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Harvey v. Commonwealth

Court of Appeals of Virginia

February 21, 2017



          Suzanne Moushegian (Moushegian Law, P.L.L.C., on briefs), for appellant.

          Aaron J. Campbell, Assistant Attorney General (Mark R. Herring, Attorney General, on brief), for appellee.

          Present: Chief Judge Huff, Judges Humphreys and Alston Argued at Lexington, Virginia



         Raymond Louis Harvey, Jr. (appellant) appeals his convictions for attempted murder in violation of Code §§ 18.2-32 and 18.2-26, use of a firearm in the commission of attempted murder in violation of Code § 18.2-53.1, aggravated malicious wounding in violation of Code § 18.2-51.2, and use of a firearm in the commission of aggravated malicious wounding in violation of Code § 18.2-53.1. Appellant argues that the trial court erred in denying his motion to dismiss the indictments based on speedy trial violations. We agree and reverse the decision of the trial court.


         On October 14, 2014, appellant was arrested on a felony charge for malicious wounding. Appellant was directly indicted on November 3, 2014 for attempted murder pursuant to Code §§ 18.2-32 and 18.2-26, aggravated malicious wounding pursuant to Code § 18.2-51.2, and two counts of use of a firearm in the commission of a felony pursuant to Code § 18.2-53.1. Appellant was served with the indictments on November 5, 2014.

         On February 23, 2015, both parties jointly moved for a continuance of the trial date, which was granted. The parties signed the continuance order reasoning that "[b]oth parties need[ed] additional time to review [forensic work] and continue the negotiation process."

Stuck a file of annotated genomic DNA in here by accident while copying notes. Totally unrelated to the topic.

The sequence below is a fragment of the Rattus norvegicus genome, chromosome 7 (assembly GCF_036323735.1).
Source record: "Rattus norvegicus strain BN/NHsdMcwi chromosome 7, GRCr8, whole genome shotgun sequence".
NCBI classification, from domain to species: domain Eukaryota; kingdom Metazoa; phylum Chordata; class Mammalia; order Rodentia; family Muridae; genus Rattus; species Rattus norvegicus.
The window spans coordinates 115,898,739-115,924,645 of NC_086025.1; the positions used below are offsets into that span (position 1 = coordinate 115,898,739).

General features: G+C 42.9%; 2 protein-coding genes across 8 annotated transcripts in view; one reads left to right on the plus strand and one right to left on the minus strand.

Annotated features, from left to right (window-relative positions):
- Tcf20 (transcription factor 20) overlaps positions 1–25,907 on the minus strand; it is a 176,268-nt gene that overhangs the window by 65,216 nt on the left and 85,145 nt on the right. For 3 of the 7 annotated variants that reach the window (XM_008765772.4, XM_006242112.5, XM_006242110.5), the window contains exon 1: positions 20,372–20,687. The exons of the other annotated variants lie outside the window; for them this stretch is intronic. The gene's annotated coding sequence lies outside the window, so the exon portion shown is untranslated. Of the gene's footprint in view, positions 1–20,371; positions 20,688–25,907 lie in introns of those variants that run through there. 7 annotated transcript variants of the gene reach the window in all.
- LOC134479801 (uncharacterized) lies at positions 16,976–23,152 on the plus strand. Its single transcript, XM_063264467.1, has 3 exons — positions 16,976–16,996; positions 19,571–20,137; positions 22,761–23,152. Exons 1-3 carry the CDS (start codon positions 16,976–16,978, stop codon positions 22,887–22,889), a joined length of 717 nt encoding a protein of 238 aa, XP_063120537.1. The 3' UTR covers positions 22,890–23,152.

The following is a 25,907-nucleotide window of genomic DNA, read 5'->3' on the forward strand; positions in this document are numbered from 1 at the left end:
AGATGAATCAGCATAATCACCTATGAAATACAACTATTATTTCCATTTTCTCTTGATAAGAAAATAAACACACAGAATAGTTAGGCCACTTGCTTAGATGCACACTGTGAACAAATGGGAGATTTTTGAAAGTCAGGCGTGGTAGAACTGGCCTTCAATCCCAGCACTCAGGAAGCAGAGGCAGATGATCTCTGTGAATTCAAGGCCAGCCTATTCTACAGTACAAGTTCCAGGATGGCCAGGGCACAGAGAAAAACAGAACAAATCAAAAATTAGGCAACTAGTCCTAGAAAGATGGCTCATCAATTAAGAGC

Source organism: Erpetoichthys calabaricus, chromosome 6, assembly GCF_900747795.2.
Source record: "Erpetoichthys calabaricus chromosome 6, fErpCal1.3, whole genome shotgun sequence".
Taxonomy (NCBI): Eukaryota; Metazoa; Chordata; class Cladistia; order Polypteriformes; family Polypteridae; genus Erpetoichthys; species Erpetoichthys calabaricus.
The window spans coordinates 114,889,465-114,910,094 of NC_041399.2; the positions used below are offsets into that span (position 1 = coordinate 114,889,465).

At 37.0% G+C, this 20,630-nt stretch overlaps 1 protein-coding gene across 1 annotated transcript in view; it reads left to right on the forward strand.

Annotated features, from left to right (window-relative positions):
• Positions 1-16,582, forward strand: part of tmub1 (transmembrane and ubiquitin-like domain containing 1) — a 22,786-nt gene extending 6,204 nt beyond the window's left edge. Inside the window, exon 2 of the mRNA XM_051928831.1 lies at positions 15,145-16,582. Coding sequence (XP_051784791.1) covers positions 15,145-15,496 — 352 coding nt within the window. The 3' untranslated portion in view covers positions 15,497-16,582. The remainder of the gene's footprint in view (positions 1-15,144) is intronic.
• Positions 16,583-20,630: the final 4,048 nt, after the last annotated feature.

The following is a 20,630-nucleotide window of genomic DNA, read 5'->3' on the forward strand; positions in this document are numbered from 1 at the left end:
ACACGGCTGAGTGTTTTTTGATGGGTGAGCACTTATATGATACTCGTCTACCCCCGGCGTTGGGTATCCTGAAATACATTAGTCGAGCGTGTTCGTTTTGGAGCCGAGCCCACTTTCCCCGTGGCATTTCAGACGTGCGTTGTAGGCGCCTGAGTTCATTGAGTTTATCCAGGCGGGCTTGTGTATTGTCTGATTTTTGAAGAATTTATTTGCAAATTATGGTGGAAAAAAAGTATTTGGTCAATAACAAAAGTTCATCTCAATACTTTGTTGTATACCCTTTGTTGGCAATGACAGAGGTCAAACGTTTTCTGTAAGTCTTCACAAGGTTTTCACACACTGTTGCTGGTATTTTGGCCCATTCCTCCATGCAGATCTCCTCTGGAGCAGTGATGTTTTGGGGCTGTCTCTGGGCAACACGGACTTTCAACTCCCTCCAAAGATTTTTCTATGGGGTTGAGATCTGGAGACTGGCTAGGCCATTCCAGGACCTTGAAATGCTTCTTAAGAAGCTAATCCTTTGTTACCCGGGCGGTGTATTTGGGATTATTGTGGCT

Again, on April 23, 2015, within twenty-four hours of the scheduled jury trial, which was scheduled within speedy trial, the Commonwealth orally moved for a continuance due to the absence of a subpoenaed witness, to which appellant strenuously objected. Appellant argued that the Commonwealth had not shown good cause and relied on McElroy v. Commonwealth, 153 Va. 877, 149 S.E. 481 (1929), in arguing that when no affidavits are filed, the trial court may readily deny a continuance motion. Nevertheless, the trial court granted the motion and placed the matter on the docket for rescheduling the following morning.

         On April 24, 2015, the case continued on the docket for appellant's motion for bond and further consideration and argument on the Commonwealth's motion to continue, which was granted the day prior. After denying appellant's objection once again, appellant requested, and the trial court found it reasonable, to include within the continuance order that appellant was not waiving his speedy trial rights. The remainder of the hearing focused on appellant's motion for bond, during which the context of an exchange between the Assistant Commonwealth's Attorney, the court, and intermittently appellant's counsel ensued.[2] While discussing the procedural posture of the case, and the appellant's unequivocal entreaty to have the record appropriately reflect his distinct speedy trial concerns, the Commonwealth interjected, and the following conversation ensued:

[Commonwealth]: Your Honor before we get to[o] far away[, ] I appreciate everything that [appellant's counsel] has just said and I don't really . . . I may disturb a little bit but that stands to reason that we have picked a trial date I believe June 12th.
[Appellant]: Yes.
[Commonwealth]: [Counsel] and I both have done the math and that is still within the
[Appellant]: Yes.
[Commonwealth]: The time frame set.
[Appellant]: Yes, yes.